Production and broadcast history

A total of 32 episodes of Thunderbirds were made between 1965 and 1966 (although production began in 1964, as indicated by the show's copyright date). Its popularity led to the production of two full length feature films, Thunderbirds Are Go! (1966) and Thunderbird Six (1968).

Today the series is a British institution. A re-run on the BBC in 1992 led to a shortage of Tracy Island models, and so the children's programme Blue Peter helpfully demonstrated how to build a home-made version.

The TV series was financed by Lew Grade's companies ATV and ITC Entertainment. It was originally intended to consist of half-hour episodes, but on seeing the preview Grade decided that it would be much more exciting as an hour-long show. Ironically, when screened in the US, episodes are sometimes split into paired half-hours.

Some versions screened on the Fox Network and in US syndication in the 1990s used re-recorded voices and music, much to the disgust of long-time fans. Even more widely disliked was Turbocharged Thunderbirds, a revamped version of the show which briefly aired in syndication c.1995, which replaced the original dialogue with "ironic post-modern" jokes, and live action introductions suggesting the events of the series take place on some strange alien world. Gerry Anderson was reportedly furious and the new version of the series quickly disappeared.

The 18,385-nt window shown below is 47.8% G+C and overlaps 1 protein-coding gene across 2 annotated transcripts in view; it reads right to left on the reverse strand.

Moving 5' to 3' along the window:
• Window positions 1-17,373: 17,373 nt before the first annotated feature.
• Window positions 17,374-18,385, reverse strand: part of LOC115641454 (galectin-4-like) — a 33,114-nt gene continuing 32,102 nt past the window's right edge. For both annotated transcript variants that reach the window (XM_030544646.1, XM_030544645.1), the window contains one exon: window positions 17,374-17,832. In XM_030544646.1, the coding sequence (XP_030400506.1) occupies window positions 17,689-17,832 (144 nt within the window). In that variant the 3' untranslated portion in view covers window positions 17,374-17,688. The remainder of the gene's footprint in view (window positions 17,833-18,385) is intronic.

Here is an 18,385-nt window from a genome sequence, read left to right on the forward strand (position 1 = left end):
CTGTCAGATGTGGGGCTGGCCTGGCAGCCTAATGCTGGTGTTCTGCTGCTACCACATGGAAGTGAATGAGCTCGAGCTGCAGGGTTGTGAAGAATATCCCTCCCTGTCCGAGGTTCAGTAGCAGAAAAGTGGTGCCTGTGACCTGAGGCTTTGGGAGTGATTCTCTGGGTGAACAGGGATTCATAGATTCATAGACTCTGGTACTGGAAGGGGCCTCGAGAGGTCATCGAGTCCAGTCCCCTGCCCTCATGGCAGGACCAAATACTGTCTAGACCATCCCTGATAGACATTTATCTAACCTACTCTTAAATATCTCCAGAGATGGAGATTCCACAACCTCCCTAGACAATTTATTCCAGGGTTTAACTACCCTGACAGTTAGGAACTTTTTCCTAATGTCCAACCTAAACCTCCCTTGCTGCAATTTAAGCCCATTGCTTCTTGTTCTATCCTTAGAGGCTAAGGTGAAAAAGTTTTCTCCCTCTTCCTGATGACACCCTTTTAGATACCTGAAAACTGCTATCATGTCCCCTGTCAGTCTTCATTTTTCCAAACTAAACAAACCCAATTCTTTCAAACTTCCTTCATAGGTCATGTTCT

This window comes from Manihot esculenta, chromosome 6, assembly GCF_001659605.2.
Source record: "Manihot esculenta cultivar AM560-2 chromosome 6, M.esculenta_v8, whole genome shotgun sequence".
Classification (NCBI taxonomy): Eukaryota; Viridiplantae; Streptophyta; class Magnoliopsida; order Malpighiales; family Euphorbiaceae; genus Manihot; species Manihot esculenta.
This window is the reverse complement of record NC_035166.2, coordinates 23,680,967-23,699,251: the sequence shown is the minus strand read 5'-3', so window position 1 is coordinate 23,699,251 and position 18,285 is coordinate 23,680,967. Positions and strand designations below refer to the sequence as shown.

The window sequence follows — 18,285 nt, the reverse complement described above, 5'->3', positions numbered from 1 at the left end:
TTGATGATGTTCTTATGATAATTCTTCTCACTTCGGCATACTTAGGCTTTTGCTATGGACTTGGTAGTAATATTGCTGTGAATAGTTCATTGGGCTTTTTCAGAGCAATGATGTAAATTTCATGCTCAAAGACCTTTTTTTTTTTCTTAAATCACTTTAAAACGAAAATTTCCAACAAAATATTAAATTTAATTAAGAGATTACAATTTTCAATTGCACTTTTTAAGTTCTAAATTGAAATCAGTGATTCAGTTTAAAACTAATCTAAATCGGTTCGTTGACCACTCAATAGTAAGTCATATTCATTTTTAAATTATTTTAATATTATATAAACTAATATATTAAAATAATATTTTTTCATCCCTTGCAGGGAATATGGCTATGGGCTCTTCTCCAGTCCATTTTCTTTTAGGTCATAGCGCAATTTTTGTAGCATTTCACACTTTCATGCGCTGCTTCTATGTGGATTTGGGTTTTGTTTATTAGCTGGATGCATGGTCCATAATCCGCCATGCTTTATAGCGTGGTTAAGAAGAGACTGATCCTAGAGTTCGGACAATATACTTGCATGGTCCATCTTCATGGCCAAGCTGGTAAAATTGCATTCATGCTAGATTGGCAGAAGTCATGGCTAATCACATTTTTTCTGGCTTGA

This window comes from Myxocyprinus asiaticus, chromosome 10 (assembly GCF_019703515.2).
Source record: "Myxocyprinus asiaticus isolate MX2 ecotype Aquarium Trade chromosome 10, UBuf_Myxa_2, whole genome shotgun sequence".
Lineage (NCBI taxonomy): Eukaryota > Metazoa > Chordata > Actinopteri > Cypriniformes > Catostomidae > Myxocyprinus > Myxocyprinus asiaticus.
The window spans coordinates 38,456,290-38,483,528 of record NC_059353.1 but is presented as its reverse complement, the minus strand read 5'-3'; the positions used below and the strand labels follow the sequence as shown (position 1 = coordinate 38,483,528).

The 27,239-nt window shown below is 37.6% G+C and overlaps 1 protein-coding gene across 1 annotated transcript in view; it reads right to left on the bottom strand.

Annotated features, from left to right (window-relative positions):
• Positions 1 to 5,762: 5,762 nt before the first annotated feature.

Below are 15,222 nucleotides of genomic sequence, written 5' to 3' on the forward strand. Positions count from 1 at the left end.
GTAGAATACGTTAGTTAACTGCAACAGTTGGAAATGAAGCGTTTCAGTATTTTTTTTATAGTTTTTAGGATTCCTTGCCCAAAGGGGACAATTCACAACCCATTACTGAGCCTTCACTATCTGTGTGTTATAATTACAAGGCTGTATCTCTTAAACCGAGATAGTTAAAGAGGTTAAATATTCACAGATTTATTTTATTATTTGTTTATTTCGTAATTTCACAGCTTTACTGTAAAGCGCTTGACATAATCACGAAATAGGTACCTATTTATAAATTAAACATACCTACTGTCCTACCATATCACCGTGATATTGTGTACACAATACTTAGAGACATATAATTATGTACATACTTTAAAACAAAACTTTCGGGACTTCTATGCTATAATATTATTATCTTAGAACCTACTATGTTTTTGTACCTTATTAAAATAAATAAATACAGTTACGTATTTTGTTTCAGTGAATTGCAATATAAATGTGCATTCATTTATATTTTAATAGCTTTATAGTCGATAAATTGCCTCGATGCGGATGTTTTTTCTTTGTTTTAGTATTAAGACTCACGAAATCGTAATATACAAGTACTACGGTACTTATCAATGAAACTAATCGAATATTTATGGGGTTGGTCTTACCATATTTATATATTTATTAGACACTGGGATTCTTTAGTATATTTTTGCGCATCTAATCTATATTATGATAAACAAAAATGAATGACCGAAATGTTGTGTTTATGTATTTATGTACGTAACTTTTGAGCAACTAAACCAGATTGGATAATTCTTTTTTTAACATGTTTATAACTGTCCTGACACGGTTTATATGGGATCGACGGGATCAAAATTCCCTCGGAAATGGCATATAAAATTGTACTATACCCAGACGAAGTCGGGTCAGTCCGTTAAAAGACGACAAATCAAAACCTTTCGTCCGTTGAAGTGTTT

In Australia, the Channel 9 Network screened the series many times over in the 1970s and 1980s during the Saturday morning timeslot, and on weekdays during school holiday periods. The original (uncut) series was also re-broadcast several times on the Australasian Foxtel cable network in the late 1990s and early 2000s.

The series was remastered with Dolby Surround sound in 2000. Gerry Anderson, who had not received any royalties on the show since signing away the rights in the late 1960s, was employed as a "remastering consultant". A North American DVD release occurred in 2002.

For approximately three years (20002003) the satellite channel Boomerang UK broadcast uncut episodes daily, meaning that the complete run of 32 episodes was screened about 34 times.

Thunderbirds was also syndicated on the now defunct television network TechTV from August 5, 2002 through June 20, 2004.